• In investing, R-squared is generally interpreted as the percentage of a fund or security's movements that can be explained by movements in a benchmark index.
  • An R-squared of 100% means that all movements of a security (or other dependent variable) are completely explained by movements in the index (or the independent variable(s) you are interested in).

Calculating R-Squared

The actual calculation of R-squared requires several steps. This includes taking the data points (observations) of dependent and independent variables and finding the line of best fit, often from a regression model. From there you would calculate predicted values, subtract actual values and square the results. This yields a list of errors squared, which is then summed and equals the explained variance.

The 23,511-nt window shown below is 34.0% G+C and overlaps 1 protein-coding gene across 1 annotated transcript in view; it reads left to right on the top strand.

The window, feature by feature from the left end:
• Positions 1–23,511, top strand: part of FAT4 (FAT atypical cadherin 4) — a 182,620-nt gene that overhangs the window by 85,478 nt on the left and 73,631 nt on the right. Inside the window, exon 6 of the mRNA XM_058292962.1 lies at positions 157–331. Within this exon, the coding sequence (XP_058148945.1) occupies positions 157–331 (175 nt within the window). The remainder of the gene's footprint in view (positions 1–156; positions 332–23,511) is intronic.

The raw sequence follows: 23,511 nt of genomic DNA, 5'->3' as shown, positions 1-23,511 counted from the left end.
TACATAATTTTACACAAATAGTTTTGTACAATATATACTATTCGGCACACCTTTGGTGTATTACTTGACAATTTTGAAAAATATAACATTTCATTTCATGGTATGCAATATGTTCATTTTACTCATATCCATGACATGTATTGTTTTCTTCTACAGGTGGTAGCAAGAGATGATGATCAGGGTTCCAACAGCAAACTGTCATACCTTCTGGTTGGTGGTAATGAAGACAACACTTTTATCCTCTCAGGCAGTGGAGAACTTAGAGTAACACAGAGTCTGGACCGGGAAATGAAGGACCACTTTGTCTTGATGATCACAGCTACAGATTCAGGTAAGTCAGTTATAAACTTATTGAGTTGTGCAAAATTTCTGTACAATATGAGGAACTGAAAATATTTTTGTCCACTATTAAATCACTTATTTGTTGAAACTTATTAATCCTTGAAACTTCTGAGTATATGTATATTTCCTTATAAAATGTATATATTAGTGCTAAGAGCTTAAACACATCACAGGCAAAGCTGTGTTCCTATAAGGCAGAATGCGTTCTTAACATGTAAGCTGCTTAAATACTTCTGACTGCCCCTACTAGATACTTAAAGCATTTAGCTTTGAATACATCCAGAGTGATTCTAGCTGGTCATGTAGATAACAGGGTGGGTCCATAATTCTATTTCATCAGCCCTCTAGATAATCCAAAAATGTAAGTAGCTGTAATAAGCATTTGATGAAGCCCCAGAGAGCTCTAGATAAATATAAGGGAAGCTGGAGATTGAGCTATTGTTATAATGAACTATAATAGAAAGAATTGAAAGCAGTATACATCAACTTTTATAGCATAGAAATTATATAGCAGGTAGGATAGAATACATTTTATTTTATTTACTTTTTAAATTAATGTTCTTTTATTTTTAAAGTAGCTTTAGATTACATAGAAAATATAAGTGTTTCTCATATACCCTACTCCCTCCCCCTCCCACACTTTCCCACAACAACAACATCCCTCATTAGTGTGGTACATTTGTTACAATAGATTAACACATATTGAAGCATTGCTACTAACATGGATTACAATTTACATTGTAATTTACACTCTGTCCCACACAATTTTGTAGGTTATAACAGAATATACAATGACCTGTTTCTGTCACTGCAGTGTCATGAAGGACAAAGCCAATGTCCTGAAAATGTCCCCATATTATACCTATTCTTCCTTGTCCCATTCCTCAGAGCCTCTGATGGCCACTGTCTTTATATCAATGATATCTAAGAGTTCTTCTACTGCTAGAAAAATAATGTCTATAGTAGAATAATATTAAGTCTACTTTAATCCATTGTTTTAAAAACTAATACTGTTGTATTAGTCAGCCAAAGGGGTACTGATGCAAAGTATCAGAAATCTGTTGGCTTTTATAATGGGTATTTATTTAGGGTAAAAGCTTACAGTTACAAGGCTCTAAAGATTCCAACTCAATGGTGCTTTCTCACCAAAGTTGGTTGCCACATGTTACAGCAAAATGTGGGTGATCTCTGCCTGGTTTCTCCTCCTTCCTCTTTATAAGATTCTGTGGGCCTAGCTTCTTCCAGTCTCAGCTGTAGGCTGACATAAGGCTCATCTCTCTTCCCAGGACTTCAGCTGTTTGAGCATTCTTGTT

To calculate the total variance, you would subtract the average actual value from the predicted values, square the results and sum them. From there, divide the first sum of errors (explained variance) by the second sum (total variance), subtract the result from one, and you have the R-squared. 

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R-Squared

What Does R-Squared Tell You?

R-squared values range from 0 to 1 and are commonly stated as percentages from 0% to 100%. An R-squared of 100% means that all movements of a security (or another dependent variable) are completely explained by movements in the index (or the independent variable(s) you are interested in).